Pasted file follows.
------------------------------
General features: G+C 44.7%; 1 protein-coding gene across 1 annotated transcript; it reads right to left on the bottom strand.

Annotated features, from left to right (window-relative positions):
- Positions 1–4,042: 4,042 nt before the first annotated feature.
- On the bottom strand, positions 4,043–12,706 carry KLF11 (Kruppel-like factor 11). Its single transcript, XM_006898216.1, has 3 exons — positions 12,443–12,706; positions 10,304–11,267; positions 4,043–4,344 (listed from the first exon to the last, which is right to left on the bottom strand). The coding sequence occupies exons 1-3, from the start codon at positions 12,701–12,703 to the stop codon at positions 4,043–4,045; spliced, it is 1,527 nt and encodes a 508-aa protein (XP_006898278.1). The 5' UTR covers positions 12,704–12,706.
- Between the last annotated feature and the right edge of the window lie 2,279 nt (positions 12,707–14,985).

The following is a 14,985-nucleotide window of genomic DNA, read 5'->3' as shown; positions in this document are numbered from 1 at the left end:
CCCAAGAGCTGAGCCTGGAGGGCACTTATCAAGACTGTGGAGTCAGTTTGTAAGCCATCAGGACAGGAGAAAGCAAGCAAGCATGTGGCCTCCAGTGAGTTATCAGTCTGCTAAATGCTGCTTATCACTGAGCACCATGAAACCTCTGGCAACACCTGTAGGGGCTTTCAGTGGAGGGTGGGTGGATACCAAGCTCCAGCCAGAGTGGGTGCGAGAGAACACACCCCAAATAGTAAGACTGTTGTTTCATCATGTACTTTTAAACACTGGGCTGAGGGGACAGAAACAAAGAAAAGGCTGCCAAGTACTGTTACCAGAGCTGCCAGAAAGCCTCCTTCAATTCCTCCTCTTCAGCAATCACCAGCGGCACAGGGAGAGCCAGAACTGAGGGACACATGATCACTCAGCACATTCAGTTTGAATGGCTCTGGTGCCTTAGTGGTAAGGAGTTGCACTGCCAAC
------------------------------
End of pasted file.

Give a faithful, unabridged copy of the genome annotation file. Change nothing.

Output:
General features: G+C 44.7%; 1 protein-coding gene across 1 annotated transcript; it reads right to left on the bottom strand.

Annotated features, from left to right (window-relative positions):
- Positions 1–4,042: 4,042 nt before the first annotated feature.
- On the bottom strand, positions 4,043–12,706 carry KLF11 (Kruppel-like factor 11). Its single transcript, XM_006898216.1, has 3 exons — positions 12,443–12,706; positions 10,304–11,267; positions 4,043–4,344 (listed from the first exon to the last, which is right to left on the bottom strand). The coding sequence occupies exons 1-3, from the start codon at positions 12,701–12,703 to the stop codon at positions 4,043–4,045; spliced, it is 1,527 nt and encodes a 508-aa protein (XP_006898278.1). The 5' UTR covers positions 12,704–12,706.
- Between the last annotated feature and the right edge of the window lie 2,279 nt (positions 12,707–14,985).

The following is a 14,985-nucleotide window of genomic DNA, read 5'->3' as shown; positions in this document are numbered from 1 at the left end:
CCCAAGAGCTGAGCCTGGAGGGCACTTATCAAGACTGTGGAGTCAGTTTGTAAGCCATCAGGACAGGAGAAAGCAAGCAAGCATGTGGCCTCCAGTGAGTTATCAGTCTGCTAAATGCTGCTTATCACTGAGCACCATGAAACCTCTGGCAACACCTGTAGGGGCTTTCAGTGGAGGGTGGGTGGATACCAAGCTCCAGCCAGAGTGGGTGCGAGAGAACACACCCCAAATAGTAAGACTGTTGTTTCATCATGTACTTTTAAACACTGGGCTGAGGGGACAGAAACAAAGAAAAGGCTGCCAAGTACTGTTACCAGAGCTGCCAGAAAGCCTCCTTCAATTCCTCCTCTTCAGCAATCACCAGCGGCACAGGGAGAGCCAGAACTGAGGGACACATGATCACTCAGCACATTCAGTTTGAATGGCTCTGGTGCCTTAGTGGTAAGGAGTTGCACTGCCAAC